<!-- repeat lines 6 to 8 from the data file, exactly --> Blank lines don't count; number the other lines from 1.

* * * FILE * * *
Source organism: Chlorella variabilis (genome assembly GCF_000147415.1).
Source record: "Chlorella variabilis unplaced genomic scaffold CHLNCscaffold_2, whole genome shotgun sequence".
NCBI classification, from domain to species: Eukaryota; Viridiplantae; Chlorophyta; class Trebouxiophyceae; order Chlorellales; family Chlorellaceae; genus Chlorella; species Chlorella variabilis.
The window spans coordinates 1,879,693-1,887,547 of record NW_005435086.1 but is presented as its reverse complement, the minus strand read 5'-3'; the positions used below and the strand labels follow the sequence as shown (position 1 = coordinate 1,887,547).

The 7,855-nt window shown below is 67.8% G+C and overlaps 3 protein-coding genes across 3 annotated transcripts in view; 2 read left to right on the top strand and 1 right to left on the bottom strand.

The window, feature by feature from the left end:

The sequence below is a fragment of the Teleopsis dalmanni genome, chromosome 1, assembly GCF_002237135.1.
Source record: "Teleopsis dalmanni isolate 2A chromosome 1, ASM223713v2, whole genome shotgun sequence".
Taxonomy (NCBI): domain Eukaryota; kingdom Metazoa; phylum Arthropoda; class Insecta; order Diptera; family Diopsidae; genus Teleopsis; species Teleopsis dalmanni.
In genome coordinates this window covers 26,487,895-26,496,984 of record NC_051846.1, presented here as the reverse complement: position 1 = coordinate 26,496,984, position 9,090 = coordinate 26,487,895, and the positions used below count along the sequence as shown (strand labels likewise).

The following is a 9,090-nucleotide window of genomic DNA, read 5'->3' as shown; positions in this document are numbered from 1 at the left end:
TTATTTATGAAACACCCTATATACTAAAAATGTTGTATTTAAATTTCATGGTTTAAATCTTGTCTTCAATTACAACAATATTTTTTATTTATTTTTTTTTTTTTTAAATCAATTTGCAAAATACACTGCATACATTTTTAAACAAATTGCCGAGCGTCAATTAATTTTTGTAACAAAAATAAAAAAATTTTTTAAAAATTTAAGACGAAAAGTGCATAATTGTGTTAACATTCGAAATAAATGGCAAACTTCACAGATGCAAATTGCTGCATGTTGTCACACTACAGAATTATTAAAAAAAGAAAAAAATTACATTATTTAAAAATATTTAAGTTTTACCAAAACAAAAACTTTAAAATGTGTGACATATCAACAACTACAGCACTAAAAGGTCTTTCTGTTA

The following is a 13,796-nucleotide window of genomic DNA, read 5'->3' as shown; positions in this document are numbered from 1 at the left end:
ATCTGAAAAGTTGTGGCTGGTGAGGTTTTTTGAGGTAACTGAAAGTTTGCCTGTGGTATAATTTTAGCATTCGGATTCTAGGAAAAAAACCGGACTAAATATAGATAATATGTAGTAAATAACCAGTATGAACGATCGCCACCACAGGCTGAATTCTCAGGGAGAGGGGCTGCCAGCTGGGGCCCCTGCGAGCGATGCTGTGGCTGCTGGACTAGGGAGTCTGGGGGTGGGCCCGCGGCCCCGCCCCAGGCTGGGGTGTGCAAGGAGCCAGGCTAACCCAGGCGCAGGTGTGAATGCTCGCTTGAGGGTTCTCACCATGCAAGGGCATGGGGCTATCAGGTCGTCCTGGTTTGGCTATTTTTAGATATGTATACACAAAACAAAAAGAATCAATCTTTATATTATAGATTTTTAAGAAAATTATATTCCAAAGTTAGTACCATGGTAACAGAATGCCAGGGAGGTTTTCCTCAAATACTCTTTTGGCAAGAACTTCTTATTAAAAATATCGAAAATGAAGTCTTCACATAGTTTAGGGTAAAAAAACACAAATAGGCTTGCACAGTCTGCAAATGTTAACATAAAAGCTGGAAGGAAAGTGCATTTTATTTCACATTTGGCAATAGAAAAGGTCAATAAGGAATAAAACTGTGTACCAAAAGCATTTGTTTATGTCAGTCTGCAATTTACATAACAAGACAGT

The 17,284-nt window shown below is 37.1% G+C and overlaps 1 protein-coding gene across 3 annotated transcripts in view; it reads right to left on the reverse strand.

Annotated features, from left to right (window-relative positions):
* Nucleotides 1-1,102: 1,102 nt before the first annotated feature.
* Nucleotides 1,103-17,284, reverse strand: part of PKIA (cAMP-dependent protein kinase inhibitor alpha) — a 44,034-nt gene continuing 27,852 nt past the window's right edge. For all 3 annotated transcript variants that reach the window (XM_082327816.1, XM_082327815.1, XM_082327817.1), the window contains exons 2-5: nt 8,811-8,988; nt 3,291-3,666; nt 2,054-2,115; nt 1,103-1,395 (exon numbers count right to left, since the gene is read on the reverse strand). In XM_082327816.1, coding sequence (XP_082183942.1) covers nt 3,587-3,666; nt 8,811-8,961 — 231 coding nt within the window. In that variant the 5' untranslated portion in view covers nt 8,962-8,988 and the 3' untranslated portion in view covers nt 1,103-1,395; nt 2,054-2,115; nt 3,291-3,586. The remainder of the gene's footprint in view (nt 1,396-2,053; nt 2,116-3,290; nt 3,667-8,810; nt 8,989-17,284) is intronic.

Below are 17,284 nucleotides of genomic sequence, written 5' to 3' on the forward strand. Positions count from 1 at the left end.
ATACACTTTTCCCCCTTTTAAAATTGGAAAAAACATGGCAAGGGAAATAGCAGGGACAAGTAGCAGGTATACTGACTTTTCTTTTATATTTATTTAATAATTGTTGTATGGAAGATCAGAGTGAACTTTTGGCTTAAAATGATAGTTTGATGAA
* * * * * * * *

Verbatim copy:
The window, feature by feature from the left end:

The sequence below is a fragment of the Teleopsis dalmanni genome, chromosome 1, assembly GCF_002237135.1.
Source record: "Teleopsis dalmanni isolate 2A chromosome 1, ASM223713v2, whole genome shotgun sequence".